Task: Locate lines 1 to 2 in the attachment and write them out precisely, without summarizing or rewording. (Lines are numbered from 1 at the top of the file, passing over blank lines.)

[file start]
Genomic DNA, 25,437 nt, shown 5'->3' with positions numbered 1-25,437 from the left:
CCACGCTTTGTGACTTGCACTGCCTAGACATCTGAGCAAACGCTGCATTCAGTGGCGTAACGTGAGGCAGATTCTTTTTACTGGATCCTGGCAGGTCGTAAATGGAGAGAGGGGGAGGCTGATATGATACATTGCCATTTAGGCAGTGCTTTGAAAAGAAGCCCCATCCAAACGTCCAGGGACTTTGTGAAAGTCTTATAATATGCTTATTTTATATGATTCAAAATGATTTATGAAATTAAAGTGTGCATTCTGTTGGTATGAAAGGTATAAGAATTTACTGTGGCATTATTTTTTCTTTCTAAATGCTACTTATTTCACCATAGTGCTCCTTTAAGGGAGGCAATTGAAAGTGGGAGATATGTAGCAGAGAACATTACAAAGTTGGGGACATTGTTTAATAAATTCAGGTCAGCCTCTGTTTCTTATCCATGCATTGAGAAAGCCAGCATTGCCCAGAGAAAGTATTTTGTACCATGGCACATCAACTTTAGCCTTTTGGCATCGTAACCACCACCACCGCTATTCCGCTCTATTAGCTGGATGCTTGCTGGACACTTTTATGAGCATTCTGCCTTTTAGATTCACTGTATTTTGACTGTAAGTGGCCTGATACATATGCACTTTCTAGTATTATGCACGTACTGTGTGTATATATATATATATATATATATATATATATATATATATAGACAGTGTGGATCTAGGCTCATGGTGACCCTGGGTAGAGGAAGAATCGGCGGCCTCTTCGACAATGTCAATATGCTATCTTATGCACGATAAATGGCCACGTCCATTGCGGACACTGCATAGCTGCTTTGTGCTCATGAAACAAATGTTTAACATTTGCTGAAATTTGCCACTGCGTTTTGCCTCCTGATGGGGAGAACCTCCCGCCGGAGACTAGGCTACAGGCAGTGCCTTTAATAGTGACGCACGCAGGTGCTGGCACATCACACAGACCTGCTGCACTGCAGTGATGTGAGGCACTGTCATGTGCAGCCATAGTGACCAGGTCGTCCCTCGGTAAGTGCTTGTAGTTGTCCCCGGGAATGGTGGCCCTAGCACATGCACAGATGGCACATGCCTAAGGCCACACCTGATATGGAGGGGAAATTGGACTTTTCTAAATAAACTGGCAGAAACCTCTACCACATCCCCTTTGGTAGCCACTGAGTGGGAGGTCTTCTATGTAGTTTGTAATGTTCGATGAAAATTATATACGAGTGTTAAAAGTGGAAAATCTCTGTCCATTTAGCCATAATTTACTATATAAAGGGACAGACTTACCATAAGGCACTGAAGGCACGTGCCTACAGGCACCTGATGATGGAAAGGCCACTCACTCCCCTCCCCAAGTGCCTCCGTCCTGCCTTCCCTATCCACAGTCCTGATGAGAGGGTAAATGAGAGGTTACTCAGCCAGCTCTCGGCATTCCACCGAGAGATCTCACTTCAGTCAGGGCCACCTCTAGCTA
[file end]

Genomic DNA, 25,437 nt, shown 5'->3' with positions numbered 1-25,437 from the left:
CCACGCTTTGTGACTTGCACTGCCTAGACATCTGAGCAAACGCTGCATTCAGTGGCGTAACGTGAGGCAGATTCTTTTTACTGGATCCTGGCAGGTCGTAAATGGAGAGAGGGGGAGGCTGATATGATACATTGCCATTTAGGCAGTGCTTTGAAAAGAAGCCCCATCCAAACGTCCAGGGACTTTGTGAAAGTCTTATAATATGCTTATTTTATATGATTCAAAATGATTTATGAAATTAAAGTGTGCATTCTGTTGGTATGAAAGGTATAAGAATTTACTGTGGCATTATTTTTTCTTTCTAAATGCTACTTATTTCACCATAGTGCTCCTTTAAGGGAGGCAATTGAAAGTGGGAGATATGTAGCAGAGAACATTACAAAGTTGGGGACATTGTTTAATAAATTCAGGTCAGCCTCTGTTTCTTATCCATGCATTGAGAAAGCCAGCATTGCCCAGAGAAAGTATTTTGTACCATGGCACATCAACTTTAGCCTTTTGGCATCGTAACCACCACCACCGCTATTCCGCTCTATTAGCTGGATGCTTGCTGGACACTTTTATGAGCATTCTGCCTTTTAGATTCACTGTATTTTGACTGTAAGTGGCCTGATACATATGCACTTTCTAGTATTATGCACGTACTGTGTGTATATATATATATATATATATATATATATATATATATATAGACAGTGTGGATCTAGGCTCATGGTGACCCTGGGTAGAGGAAGAATCGGCGGCCTCTTCGACAATGTCAATATGCTATCTTATGCACGATAAATGGCCACGTCCATTGCGGACACTGCATAGCTGCTTTGTGCTCATGAAACAAATGTTTAACATTTGCTGAAATTTGCCACTGCGTTTTGCCTCCTGATGGGGAGAACCTCCCGCCGGAGACTAGGCTACAGGCAGTGCCTTTAATAGTGACGCACGCAGGTGCTGGCACATCACACAGACCTGCTGCACTGCAGTGATGTGAGGCACTGTCATGTGCAGCCATAGTGACCAGGTCGTCCCTCGGTAAGTGCTTGTAGTTGTCCCCGGGAATGGTGGCCCTAGCACATGCACAGATGGCACATGCCTAAGGCCACACCTGATATGGAGGGGAAATTGGACTTTTCTAAATAAACTGGCAGAAACCTCTACCACATCCCCTTTGGTAGCCACTGAGTGGGAGGTCTTCTATGTAGTTTGTAATGTTCGATGAAAATTATATACGAGTGTTAAAAGTGGAAAATCTCTGTCCATTTAGCCATAATTTACTATATAAAGGGACAGACTTACCATAAGGCACTGAAGGCACGTGCCTACAGGCACCTGATGATGGAAAGGCCACTCACTCCCCTCCCCAAGTGCCTCCGTCCTGCCTTCCCTATCCACAGTCCTGATGAGAGGGTAAATGAGAGGTTACTCAGCCAGCTCTCGGCATTCCACCGAGAGATCTCACTTCAGTCAGGGCCACCTCTAGCTA